Sunday 19 September 2010

The Proms, Jerusalem and England's Green and Pleasant Land

In Britain, every September, there is a Last Night of the Proms - the end of the summer season of promenade concerts of classical music - and the tradition is to play Hubert Parry's 'Jerusalem', a setting of William Blake's poem. It is now something like an unofficial British national anthem. The poem speaks of

I will not cease from mental fight
Nor shall my sword sleep in my hand
'Til we have built Jerusalem
In England's green and pleasant land

With an inversion - and bearing in mind, to put it mildly, the tensions and troubles in the Jerusalem of the Middle East - bearing also in mind the famed toleration of Britain - a radical muse would be that of Britain, ideally as a secular state, retrieving some authority over Jerusalem, providing a relaxed and easy home for Jews, Christians and Muslims, to
whom the city means so much, building indeed a Jerusalem of peace.

And, if we would like to speculate further, let that city in the Middle East be part of Engl
and's green and pleasant land.

True, few may support this wild speculative idea....
but wild speculative ideas may be required.

Sunday 12 September 2010

Whose money

There is much ministerial and public indignation - understandably so - at public bodies having wild and extravagant expense accounts, with higher management being taken on luxurious jaunts, staying at five-star hotels - and often receiving large salaries and larger bonuses. After all, the money is 'taxpayers' money'.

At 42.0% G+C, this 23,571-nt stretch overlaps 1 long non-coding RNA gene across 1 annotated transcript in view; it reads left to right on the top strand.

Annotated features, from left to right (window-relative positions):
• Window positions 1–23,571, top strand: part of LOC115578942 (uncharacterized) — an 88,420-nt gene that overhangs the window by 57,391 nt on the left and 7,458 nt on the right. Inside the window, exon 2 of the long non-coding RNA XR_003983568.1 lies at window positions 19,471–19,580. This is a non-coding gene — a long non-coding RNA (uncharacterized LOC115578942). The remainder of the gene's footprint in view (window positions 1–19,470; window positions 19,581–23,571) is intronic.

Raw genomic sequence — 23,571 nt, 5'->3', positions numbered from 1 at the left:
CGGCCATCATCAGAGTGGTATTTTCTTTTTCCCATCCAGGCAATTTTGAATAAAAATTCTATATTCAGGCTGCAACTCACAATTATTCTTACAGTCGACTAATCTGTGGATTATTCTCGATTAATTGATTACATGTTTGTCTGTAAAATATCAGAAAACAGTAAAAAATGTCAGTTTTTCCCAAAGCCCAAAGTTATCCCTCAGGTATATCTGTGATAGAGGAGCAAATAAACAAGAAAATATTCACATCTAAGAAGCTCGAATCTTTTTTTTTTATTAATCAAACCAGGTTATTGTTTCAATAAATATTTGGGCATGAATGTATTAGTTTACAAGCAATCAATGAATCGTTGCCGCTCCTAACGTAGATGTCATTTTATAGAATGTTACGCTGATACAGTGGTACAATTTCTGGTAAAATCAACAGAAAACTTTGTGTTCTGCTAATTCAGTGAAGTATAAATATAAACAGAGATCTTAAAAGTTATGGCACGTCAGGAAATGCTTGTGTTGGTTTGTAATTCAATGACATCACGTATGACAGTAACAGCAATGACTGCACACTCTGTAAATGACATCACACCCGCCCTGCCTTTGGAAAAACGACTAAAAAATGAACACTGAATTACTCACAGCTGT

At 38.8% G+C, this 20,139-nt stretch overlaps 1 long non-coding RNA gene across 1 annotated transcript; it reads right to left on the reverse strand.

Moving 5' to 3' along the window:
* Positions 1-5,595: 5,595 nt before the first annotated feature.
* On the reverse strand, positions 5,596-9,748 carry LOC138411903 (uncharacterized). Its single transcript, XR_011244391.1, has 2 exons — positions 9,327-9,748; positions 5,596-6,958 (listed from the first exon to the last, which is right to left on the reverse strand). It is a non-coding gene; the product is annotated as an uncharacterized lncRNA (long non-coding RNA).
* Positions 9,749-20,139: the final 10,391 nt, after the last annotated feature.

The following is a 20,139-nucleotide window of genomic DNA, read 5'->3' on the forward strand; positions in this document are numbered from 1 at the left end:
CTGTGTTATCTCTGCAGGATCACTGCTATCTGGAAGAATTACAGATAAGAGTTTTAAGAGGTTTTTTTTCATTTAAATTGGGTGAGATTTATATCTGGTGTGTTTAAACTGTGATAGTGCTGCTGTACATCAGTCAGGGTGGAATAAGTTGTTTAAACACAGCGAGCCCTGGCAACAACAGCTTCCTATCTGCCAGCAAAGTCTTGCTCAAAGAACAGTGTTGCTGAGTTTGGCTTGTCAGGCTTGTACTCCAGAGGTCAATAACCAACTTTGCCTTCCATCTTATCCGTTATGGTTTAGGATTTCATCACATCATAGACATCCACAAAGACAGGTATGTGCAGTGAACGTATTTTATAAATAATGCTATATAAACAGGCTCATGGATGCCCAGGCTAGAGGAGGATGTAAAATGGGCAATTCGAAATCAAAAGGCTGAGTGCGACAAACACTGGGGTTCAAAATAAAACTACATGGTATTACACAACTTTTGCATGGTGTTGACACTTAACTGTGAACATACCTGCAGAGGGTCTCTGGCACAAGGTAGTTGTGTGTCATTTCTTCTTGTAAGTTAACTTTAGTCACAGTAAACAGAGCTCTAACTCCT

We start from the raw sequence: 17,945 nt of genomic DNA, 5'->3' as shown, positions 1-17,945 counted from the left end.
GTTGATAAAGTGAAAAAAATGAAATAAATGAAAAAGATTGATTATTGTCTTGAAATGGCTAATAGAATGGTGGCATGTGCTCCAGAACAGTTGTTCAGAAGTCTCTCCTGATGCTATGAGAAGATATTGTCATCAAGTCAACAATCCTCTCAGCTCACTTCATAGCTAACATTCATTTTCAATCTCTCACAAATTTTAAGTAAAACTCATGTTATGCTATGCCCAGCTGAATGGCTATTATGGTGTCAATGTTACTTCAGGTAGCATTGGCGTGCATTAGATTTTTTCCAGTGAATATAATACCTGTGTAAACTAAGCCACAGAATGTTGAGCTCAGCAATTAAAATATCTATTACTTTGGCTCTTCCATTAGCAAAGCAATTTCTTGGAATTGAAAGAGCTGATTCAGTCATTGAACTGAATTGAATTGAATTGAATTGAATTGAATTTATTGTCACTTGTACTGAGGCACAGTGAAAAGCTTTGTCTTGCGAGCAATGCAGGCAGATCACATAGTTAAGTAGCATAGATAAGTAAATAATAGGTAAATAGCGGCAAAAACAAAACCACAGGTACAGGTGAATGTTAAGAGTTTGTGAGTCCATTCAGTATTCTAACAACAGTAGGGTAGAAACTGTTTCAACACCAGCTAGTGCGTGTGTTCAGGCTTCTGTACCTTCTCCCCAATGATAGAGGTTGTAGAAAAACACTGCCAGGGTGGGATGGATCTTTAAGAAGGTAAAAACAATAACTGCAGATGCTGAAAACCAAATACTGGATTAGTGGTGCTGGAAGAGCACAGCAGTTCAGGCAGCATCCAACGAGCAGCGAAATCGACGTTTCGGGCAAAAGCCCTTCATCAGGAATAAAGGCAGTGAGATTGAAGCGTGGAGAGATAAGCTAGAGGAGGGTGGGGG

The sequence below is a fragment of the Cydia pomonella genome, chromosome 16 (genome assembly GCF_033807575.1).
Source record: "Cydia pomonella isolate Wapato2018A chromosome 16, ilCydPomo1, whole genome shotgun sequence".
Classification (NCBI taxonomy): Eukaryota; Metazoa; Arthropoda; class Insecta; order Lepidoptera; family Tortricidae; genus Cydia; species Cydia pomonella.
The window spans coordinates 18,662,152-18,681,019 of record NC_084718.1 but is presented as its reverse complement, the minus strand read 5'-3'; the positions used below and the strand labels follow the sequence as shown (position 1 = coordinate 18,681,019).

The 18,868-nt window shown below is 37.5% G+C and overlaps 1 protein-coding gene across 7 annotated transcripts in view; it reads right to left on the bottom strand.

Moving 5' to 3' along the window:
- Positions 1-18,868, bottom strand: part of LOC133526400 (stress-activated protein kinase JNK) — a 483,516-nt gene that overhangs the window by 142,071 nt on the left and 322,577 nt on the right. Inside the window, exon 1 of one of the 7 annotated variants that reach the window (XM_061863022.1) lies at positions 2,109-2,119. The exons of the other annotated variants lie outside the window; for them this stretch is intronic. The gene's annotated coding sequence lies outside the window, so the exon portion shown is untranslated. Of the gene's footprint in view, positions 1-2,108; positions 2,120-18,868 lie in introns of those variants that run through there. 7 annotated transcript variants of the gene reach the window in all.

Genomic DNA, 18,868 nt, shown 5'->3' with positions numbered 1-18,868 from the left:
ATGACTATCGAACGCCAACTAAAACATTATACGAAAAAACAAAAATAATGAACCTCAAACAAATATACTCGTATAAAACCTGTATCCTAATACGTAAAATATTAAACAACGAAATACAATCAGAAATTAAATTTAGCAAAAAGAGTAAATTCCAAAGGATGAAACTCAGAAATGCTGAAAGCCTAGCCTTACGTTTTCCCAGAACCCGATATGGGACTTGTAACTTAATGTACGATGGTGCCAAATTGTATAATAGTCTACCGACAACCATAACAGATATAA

The same indignation is rightly held when confronted with certain bankers and investment managers receiving large bonuses and pay-offs.

Curiously, though, the vast number of commercial bodies escape censure. Yet, of course, many large businesses cover the expenses of directors and upper management, expenses when staying in the top hotels, taking lavish meals, travelling in luxury. Why the difference in attitude?

'Ah,' it may be said, 'the money being spent is not taxpayers' money.'

But, hold on, where does the money come from? Well, from consumers - and much of the consumption, in practice, is not optional. Further, many, many consumers are far less well-off than those with their large expenses - indirectlly being paid by - those consumers.